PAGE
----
Mar 3, 2014

Boeing may slow F/A-18 plane output to keep line going longer

Boeing is considering a slower build rate to keep production of its EA-18G electronic attack planes running into 2017, and give Congress time to add more orders.
The St. Louis production line for Boeing's F/A-18E/F Super Hornets and EA-18G Growlers is slated to shut down after 2016 unless Boeing wins additional U.S. or foreign orders for the planes soon. The plant will build F-15 fighters through at least 2018, based on current orders.
U.S. Navy officials often laud the performance, on-time deliveries, and low operating cost of the Super Hornet and Growler aircraft.
The Pentagon's 2015 budget will not fund any more of the Boeing planes given competing budget demands and a growing focus on F-35.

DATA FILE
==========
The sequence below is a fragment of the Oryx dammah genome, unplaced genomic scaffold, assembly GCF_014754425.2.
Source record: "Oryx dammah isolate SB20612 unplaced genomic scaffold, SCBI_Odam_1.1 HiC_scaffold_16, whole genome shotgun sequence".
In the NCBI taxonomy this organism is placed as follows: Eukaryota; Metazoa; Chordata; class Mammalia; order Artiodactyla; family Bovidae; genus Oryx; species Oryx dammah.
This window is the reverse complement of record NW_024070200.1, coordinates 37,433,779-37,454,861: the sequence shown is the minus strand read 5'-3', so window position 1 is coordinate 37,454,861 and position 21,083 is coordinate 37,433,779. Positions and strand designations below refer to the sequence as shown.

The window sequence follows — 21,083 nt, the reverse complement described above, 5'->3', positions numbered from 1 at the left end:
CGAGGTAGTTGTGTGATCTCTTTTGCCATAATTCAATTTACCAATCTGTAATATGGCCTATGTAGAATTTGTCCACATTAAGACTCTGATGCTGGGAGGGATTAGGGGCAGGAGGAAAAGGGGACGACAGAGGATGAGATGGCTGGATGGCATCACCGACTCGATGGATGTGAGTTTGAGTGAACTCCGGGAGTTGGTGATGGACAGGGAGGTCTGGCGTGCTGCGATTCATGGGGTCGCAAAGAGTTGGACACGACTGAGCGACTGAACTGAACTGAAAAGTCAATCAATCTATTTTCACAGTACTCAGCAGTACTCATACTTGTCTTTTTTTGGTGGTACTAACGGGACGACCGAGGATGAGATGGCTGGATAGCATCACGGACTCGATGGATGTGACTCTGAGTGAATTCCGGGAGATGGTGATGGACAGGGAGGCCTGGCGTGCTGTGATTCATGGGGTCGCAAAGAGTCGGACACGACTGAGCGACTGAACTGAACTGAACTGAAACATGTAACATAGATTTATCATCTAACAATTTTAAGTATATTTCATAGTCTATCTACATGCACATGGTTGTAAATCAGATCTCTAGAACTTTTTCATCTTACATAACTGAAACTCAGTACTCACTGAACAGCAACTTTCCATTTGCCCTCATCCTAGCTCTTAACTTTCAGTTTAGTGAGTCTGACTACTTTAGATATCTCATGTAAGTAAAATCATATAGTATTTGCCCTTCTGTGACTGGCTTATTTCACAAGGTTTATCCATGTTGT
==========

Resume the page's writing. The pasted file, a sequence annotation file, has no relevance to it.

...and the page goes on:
Boeing says detailed studies reveal a need for more electronic attack aircraft given work by potential adversaries on new radar systems that could detect steltht fighters like F-22 and F-35.
The EA-18G Growlers fly into battle with other warplanes, jamming, confusing and disrupting enemy radars.
The company already plans to slow production to three jets a month from four.
Navy and the Pentagon are very seriously studying the need for more electronic attack capability, and Boeing could eventually land 50 to 100 more Growler orders.
Some U.S. lawmakers worry about ending the Boeing production line in 2016, three years before the Navy is due to start using its F-35 jets in combat, especially given continued issues with the development of software that the F-35 fighter needs to be able to operate certain key weapons.

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